A new study has found that bowel cancer patients who drink coffee regularly survive the disease longer. Caffeinated coffee has been shown to lower their chances of tumor recurrence as well as death.
The researcher team noticed that patients with stage III bowel cancer were 52 percent (52%) less likely to experience death or tumor recurrence if they drank at least four (4) cups of caffeinated coffee per day.
But even patients who drank less – two (2) or (3) cups of caffeinated coffee per day – still lowered their chances of experiencing death or tumor recurrence as long as their coffee consumption was steady.
Dr. Charles Fuchs, lead author on the study and director of gastrointestinal cancer from the Dana-Farber Cancer Institute (Boston), gave a statement saying that “There is already an abundance of evidence that diet and lifestyle can have a great deal of positive impact in terms of reducing the risk for developing colon cancer (bowel cancer)”.
He went on to add that the medical community has now learned that caffeinated coffee independently improves the outcome of patients with bowel cancer. However, it’s worth mentioning that the researchers did not prove the existence of a cause and effect link between caffeinated coffee and better bowel cancer outcome. They simply proved a mere association.
For their study, Dr. Fuchs and his team looked at about 950 patients with stage III bowel cancer. The project took place between the years of 1999 and 2001, and the subjects were asked to complete nutrition questionnaires while they were undergoing postsurgical chemotherapy treatment, as well as provide dietary information six (6) months after their treatment had ended.
The questionnaires had questions related to more than 130 foods and drinks, some of which were about the consumption of caffeinated tea, decaffeinated coffee and caffeinated coffee.
The researchers then monitored the subjects for cancer recurrence and death rates for a little over seven (7) years.
The results showed that 329 patients experienced cancer recurrence, usually within (5) years after finishing the initial treatment. Most of these patients (288 of them) died of bowel cancer, and 36 additional patients who did not experience cancer recurrence also died.
But the researchers saw a pattern – the patients who drank two (2) or (3) cups of caffeinated coffee per day were less likely to experience death or tumor recurrence, and the patients who drank at least four (4) if not more cups of caffeinated coffee per day were even less likely to experience death or tumor recurrence.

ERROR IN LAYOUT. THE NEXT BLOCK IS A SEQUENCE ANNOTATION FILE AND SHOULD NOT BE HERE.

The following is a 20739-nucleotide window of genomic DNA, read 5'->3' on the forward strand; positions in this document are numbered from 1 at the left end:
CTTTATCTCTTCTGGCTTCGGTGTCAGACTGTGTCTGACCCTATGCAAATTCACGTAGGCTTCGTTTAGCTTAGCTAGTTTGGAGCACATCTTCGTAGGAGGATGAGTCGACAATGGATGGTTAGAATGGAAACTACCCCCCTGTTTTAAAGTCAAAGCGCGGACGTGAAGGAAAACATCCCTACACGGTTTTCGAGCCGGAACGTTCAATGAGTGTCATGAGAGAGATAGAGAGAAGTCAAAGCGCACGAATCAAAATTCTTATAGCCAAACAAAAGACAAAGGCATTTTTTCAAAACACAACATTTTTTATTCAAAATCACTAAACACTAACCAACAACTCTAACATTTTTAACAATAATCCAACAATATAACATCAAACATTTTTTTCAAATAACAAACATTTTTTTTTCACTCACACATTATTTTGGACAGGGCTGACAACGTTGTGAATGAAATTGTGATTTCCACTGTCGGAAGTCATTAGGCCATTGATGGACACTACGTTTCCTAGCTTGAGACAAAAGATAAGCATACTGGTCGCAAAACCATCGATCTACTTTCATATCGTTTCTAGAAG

The conclusion held true even after the researchers took into account the consumption of sugary beverages, carbohydrates, and other foods and drinks that can help the disease progress.
Drinking caffeinated tea, decaffeinated coffee or just one cup of caffeinated coffee per day could not be linked to the same health benefits.
Dr. Fuchs did admit that only a very small number of the patients in the study drank caffeinated tea or decaffeinated coffee, and that further research needs to be conducted in order to see if the findings repeat themselves, however he also believes that based on the data he and his team have right now, it’s safe to assume that the caffeine in caffeinated coffee improves the outcome of bowel cancer.
This is not the first time regular coffee consumption has been linked to health benefits. Previous studies have shown that it can help obese and overweight people lose weight and prevent the development of type 2 diabetes, it can help people perform better at work or at school, it can inspire works of art, it can benefit men with erectile dysfunction (ED), and it can prevent the development of Alzheimer’s disease.
The new findings were published earlier this week, on Monday (August 17, 2015), in the Journal of Clinical Oncology.
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